Natural Vegetation and its Influence on Weed Populations in Neighboring Fields

Project Overview

GS03-027
Project Type: Graduate Student
Funds awarded in 2003: $9,932.00
Projected End Date: 12/31/2004
Region: Southern
State: North Carolina
Graduate Student:
Major Professor:
Dr. J. Paul Mueller
North Carolina State University

Annual Reports

Commodities

  • Agronomic: corn, peanuts

Practices

  • Crop Production: windbreaks
  • Farm Business Management: whole farm planning
  • Natural Resources/Environment: biodiversity, habitat enhancement, hedgerows, wildlife, hedges - woody
  • Pest Management: weed ecology
  • Production Systems: agroecosystems

    Abstract:

    Natural vegetation on farms provide increased biodiversity, structural diversity,
    habitat for wildlife and beneficial insects, and can act as protective buffers against
    agrochemical drift. Nevertheless, farmers frequently view these areas as potential sources
    of weeds, insect pests, and diseases. Objectives of this study were to examine weed
    species richness and abundance in cropland bordered by managed versus unmanaged
    field margins to determine if differences in weed infestation exist. Weed abundance and
    richness were measured in crop fields along permanent transects that extended from the
    field edge to the center of the crop fields. Presence/absence data for all plant species in
    the field margin were also recorded.

    Transect data from fields with margins of natural vegetation were compared to
    transect data from fields with managed margins using analysis of variance. There were
    no differences between log total abundance of weeds in crop edges adjacent to managed
    and unmanaged field margins (P=0.44). For both margin types, more weeds were found
    near the field edge than in the center of the field (1.37±0.08 to 0.52±0.07 and 1.39±0.07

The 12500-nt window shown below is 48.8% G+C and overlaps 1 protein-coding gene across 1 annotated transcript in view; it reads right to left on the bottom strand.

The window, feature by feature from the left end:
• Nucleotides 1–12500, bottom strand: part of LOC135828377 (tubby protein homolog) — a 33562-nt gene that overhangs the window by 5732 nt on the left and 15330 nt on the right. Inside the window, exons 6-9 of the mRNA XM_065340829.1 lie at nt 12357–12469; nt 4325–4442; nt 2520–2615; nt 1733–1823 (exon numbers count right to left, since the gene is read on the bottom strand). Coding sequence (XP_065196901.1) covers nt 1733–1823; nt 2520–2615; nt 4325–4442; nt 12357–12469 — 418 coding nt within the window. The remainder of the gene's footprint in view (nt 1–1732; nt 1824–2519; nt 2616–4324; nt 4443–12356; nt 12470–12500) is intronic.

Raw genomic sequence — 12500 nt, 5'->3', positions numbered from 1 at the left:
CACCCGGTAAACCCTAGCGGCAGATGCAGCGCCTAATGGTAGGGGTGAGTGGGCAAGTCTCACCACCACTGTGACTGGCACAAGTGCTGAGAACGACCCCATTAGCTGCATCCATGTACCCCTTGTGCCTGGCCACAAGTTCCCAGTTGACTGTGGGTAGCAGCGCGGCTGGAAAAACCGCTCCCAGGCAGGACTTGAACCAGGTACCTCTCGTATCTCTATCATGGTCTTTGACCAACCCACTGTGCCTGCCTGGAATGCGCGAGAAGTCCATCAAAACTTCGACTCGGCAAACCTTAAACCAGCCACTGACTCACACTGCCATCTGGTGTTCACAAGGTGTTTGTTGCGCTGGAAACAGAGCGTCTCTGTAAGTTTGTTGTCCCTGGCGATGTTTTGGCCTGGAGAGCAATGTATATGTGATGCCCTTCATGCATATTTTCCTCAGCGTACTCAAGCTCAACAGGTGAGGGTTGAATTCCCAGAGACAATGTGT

to 0.41±0.06, for managed and unmanaged field margins respectively). Species richness
    was slightly higher along crop edges of managed field margins (7.35±0.32) than crop
    edges along unmanaged field margins (6.55±0.31). Managed field margins had lower species richness than unmanaged field margins – less than half the mean number of species (5.8±0.28 versus 14.7±0.62 species, respectively).

    No association was found between plant species occurring in the field margin and
    in the crop field by generating 2 x 2 contingency tables via PROC FREQ and testing the
    association with Fisher’s exact two-sided test. Using logistic regression via PROC
    GENMOD, margin type and weed presence in the field margin were not effective
    predictors of weed occurrence in the crop field.

    Introduction

    Natural vegetation on farms such as field margins, fallow fields and wooded areas provide increased biodiversity, structural diversity, habitat for wildlife and beneficial insects, and can act as protective buffers against agrochemical drift (Kleijn 1997). Nevertheless, farmers frequently view these areas as potential sources of weeds, pests, and diseases. The relationship between managed and unmanaged field margins and adjacent cropland was examined relative to diversity, abundance, and distribution of weedy species.

    Project objectives:

    • to determine if crop edges adjacent to unmanaged field margins are associated with higher weed species richness and abundance than crop edges bordering managed areas

      to determine how weedy species are distributed in the field with respect to distance from the field edge

      to assess the presence of weedy species in the field margins and boundary areas and to determine if there is an association between weeds occurring in the field margin and the presence of the same species in the crop field

    Any opinions, findings, conclusions, or recommendations expressed in this publication are those of the author(s) and do not necessarily reflect the view of the U.S. Department of Agriculture or SARE.